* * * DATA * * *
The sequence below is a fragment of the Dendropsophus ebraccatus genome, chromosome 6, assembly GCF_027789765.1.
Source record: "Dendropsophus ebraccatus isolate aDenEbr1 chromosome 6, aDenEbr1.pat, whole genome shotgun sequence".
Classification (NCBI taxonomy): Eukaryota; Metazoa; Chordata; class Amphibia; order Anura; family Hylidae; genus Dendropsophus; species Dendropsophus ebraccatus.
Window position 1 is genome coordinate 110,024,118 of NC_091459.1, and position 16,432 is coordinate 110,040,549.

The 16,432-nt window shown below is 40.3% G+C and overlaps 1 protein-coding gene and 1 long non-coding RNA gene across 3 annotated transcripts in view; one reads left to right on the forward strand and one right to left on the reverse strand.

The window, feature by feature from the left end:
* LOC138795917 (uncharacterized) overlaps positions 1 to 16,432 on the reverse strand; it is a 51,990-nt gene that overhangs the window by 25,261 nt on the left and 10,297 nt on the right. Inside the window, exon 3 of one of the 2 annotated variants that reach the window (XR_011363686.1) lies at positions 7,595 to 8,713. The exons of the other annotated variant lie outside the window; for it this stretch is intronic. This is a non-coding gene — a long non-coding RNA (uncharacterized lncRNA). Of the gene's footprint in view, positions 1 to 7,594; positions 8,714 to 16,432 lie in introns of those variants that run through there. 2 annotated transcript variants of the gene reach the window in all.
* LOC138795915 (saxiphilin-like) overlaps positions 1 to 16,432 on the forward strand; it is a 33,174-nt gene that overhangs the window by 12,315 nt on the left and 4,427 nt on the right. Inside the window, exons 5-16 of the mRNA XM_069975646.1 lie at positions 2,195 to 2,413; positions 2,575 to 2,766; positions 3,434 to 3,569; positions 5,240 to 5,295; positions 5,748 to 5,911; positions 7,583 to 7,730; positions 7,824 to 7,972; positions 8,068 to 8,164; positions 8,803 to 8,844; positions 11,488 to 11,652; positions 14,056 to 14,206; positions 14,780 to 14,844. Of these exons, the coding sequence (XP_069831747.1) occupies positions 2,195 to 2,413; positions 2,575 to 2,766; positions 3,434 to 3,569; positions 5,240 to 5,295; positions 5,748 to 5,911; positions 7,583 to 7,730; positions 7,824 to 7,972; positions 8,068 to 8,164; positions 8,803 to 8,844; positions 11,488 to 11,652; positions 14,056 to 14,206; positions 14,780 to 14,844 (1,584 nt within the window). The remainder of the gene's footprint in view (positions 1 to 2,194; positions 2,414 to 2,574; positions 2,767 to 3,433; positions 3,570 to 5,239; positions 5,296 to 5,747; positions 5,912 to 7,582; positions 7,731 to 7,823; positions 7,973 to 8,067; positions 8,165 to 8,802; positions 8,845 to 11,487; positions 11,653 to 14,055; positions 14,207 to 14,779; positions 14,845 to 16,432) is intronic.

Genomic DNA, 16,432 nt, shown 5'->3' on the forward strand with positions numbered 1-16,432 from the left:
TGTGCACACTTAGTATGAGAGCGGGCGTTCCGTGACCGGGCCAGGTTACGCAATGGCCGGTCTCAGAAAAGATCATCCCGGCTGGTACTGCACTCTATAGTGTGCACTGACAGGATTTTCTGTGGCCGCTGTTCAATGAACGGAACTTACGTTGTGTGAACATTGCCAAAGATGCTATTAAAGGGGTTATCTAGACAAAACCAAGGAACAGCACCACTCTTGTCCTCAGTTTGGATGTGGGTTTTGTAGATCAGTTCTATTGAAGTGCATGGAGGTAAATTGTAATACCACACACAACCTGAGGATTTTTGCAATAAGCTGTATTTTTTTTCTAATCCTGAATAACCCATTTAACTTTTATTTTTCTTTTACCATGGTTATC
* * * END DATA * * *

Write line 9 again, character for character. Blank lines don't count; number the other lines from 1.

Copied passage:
Genomic DNA, 16,432 nt, shown 5'->3' on the forward strand with positions numbered 1-16,432 from the left: